A sample that requires analysis is often a mixture of many components in a complex matrix. For samples containing unknown compounds, the components must be separated from each other so that each individual component can be identified by other analytical methods. The separation properties of the components in a mixture are constant under constant conditions, and therefore once determined they can be used to identify and quantify each of the components. Such procedures are typical in chromatographic and electrophoretic analytical separations.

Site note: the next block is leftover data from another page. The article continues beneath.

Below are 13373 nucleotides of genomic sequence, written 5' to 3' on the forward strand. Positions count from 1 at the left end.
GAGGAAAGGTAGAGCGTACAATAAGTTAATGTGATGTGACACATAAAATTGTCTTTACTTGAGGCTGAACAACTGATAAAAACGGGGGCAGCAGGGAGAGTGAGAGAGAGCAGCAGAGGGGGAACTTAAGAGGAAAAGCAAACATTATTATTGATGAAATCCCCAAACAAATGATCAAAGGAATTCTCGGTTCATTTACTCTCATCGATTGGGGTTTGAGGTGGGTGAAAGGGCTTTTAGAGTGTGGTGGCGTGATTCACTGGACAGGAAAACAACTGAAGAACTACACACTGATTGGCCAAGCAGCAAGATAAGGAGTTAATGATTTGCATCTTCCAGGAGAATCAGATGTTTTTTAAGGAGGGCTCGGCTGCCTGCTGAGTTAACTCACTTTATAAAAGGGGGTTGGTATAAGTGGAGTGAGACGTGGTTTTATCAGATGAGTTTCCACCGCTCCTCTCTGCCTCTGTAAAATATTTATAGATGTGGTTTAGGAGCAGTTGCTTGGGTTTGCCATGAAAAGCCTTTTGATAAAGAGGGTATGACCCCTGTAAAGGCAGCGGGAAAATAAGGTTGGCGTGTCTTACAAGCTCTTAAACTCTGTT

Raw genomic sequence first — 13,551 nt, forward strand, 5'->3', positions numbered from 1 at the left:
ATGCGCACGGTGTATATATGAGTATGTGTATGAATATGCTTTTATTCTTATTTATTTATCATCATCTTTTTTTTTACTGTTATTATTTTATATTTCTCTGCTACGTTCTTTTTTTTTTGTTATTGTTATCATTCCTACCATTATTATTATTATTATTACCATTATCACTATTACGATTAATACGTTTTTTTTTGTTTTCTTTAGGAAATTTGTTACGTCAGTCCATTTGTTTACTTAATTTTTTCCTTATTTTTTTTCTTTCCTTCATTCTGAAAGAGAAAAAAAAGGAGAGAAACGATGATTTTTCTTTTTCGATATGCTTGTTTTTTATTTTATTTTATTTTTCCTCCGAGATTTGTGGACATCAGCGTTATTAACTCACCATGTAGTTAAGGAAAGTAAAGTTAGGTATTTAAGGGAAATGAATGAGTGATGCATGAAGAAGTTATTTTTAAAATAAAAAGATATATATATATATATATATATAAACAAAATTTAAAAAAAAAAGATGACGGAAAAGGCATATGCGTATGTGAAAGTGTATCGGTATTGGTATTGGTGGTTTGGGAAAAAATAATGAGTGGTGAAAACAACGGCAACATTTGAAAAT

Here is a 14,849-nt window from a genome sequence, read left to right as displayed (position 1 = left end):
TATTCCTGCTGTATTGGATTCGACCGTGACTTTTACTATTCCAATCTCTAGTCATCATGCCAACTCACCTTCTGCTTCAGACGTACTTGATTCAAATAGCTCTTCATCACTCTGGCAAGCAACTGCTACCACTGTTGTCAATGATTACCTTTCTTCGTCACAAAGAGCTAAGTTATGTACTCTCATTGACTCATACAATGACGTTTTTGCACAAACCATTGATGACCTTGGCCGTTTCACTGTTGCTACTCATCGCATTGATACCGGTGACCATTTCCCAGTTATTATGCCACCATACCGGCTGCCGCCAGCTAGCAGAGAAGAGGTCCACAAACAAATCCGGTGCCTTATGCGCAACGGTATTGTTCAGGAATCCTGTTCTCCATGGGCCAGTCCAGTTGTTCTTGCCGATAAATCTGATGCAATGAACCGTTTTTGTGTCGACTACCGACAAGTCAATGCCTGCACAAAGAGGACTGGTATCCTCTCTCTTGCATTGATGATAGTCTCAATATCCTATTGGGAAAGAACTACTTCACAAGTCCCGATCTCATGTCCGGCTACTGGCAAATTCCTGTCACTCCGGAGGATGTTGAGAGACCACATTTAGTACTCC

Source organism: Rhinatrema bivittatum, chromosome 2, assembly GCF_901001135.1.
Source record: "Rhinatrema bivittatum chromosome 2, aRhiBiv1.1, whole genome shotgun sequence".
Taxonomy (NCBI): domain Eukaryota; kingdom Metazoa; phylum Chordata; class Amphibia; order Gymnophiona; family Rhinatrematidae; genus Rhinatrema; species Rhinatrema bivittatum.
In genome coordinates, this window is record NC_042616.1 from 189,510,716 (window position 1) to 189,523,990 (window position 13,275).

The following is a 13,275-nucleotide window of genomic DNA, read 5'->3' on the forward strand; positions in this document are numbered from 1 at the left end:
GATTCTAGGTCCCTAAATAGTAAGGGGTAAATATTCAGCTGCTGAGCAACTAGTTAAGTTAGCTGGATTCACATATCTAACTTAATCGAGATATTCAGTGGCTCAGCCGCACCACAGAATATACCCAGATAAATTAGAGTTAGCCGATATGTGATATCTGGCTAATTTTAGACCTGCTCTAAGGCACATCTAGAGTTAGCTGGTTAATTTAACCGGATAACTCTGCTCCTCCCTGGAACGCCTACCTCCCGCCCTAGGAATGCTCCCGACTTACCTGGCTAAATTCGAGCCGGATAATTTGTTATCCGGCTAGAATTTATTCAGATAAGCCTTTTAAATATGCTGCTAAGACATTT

A mixture can be separated using the the differences in physical or chemical properties of the individual components. As an example, dumping spaghetti and water in a colander separates the two components because the liquid water can run through the colander but the solid spaghetti cannot (assuming that it is not grossly overcooked as prepared in some university dining halls). Some water will stick to the spaghetti and some spaghetti may go down the drain because the colander is not 100% efficient. An analagous example is the filtering of a solid precipitate to separate it from a solution. These separations are based on the states of matter of the two components, other physical properties that are useful for separations are density and size. Some useful chemical properties by which compounds can be separated are solubility, boiling point, and vapor pressure.